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In Vermont, you get used to the changing of the seasons. Some people say that we even have a fifth season up here: mud season. Along with the changing weather, we have hunting seasons, fishing seasons, and, perhaps best of all, beer seasons. In spring we get hoppy, medium-bodied ales that give us hope that the cold will end soon. In summer we e ...

Seasonal Beer: What does it mean?

In Vermont, you get used to the changing of the seasons. Some people say that we even have a fifth season up here: mud season. Along with the changing weather, we have hunting seasons, fishing seasons, and, perhaps best of all, beer seasons.

In spring we get hoppy, medium-bodied ales that give us hope that the cold will end soon. In summer we enjoy light, crisp beers that go down smooth and easy and pair well with a day at the beach. As the leaves start to turn and the weather grows colder, we get into the fall season with pumpkin, Oktoberfest, and generally maltier beverages. Then when winter rolls in once more we go back to the darker, heavy beers that warm and fill us up for those bitter nights.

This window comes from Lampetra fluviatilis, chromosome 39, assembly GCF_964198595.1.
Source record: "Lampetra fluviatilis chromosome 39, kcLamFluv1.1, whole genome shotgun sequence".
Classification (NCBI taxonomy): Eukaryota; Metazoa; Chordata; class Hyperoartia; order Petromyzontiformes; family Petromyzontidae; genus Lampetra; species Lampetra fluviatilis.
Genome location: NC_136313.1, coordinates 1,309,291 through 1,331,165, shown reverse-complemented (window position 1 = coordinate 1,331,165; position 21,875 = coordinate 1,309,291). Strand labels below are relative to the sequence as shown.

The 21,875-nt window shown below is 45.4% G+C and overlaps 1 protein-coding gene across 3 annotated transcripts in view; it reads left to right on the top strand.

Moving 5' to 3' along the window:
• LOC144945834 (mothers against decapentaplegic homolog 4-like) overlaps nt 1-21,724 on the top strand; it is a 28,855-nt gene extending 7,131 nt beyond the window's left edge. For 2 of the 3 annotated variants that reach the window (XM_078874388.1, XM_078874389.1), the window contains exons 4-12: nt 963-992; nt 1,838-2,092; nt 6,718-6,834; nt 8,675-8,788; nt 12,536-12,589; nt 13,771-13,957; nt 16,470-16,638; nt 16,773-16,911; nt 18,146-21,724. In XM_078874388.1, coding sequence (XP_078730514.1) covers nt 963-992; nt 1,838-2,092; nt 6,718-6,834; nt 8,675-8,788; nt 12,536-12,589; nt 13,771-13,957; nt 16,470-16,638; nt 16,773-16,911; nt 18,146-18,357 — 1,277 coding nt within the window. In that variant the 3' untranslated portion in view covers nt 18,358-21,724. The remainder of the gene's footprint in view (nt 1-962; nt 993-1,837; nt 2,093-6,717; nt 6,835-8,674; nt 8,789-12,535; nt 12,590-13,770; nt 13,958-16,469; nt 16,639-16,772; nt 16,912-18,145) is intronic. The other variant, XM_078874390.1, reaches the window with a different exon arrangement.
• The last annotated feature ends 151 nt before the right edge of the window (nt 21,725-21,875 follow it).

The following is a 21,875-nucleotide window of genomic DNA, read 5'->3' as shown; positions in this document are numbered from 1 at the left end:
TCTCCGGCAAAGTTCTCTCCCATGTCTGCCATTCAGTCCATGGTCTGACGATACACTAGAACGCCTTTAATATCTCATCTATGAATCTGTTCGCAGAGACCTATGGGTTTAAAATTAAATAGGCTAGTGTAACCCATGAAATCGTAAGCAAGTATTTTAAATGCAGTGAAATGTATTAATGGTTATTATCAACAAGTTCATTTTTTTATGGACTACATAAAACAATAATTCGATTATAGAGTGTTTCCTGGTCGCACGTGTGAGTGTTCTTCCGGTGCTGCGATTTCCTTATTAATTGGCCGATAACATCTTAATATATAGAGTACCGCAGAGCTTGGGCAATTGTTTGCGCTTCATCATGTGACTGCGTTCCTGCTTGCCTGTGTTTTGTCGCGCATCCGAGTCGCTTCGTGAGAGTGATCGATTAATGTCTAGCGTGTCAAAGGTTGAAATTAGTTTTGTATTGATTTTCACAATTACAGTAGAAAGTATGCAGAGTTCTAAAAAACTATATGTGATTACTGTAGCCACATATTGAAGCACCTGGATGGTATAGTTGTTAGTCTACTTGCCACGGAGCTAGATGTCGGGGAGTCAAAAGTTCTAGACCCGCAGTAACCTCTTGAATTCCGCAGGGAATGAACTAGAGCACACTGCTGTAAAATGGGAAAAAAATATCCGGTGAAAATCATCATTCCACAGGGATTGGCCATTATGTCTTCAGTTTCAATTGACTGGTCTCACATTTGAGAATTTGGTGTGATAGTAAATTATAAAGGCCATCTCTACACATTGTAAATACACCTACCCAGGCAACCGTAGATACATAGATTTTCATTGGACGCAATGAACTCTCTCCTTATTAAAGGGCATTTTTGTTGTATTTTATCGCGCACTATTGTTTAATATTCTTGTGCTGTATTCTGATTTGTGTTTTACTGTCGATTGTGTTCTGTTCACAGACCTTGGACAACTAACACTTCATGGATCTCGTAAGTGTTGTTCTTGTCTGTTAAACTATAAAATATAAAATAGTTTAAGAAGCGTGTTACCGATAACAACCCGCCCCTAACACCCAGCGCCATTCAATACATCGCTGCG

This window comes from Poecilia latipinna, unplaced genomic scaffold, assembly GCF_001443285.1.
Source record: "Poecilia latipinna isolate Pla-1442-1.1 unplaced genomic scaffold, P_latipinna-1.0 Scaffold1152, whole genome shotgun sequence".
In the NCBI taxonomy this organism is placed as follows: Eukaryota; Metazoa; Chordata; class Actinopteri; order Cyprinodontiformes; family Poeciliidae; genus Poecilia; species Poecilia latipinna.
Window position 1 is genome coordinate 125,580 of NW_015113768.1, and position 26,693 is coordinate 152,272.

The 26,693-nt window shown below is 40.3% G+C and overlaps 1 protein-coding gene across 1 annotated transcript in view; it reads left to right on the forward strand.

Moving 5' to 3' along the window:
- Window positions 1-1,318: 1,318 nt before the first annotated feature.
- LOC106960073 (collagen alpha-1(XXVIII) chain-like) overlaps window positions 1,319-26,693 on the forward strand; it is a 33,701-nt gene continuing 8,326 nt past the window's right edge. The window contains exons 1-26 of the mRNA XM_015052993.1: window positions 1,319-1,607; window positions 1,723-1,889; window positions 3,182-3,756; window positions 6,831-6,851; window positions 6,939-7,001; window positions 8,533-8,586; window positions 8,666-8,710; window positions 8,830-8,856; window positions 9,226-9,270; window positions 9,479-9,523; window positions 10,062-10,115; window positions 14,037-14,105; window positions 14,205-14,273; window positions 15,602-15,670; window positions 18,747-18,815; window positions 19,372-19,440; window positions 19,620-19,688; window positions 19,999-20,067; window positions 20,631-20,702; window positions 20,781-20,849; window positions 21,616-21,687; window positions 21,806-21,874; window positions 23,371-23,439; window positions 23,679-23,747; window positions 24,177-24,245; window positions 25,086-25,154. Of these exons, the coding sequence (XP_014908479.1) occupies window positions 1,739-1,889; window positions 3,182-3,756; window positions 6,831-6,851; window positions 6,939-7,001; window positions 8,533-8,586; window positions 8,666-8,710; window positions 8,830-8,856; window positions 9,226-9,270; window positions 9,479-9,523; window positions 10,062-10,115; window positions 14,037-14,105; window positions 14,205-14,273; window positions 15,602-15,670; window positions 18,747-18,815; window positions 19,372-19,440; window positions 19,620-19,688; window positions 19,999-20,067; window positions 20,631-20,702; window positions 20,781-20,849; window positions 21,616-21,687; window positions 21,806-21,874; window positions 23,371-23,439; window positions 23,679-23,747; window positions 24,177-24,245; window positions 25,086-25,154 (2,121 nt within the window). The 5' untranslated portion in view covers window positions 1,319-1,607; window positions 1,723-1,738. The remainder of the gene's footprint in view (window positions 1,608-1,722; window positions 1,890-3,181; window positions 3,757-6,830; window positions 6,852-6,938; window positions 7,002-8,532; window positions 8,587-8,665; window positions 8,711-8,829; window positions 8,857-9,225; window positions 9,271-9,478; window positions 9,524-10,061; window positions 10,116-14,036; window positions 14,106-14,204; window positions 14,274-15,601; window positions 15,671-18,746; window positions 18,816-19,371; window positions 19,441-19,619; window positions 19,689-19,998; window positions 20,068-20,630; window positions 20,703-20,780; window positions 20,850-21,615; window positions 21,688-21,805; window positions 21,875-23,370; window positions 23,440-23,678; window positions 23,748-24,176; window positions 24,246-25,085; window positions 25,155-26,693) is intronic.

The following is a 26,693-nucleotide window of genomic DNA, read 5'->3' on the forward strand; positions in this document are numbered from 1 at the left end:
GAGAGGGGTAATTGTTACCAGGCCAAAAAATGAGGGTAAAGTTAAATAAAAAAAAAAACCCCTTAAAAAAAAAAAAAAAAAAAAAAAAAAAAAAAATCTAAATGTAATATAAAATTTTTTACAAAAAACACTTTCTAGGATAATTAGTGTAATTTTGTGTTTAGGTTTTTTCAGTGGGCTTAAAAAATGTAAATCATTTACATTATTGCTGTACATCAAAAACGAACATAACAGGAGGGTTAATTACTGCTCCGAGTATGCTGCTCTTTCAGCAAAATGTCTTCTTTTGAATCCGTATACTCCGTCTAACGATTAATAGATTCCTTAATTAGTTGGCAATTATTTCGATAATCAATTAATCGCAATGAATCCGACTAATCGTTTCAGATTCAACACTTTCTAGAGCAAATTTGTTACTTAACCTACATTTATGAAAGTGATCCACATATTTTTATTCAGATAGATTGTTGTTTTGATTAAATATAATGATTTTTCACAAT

Having the year-round brews is nice because you can always get that one beer you’re craving any time. However, it is great having this seasonal variety as it creates an ever changing beer market and when seasonal beers release, there is a sense of excitement over the semi-exclusivity of the

Source: Vermont on Tap

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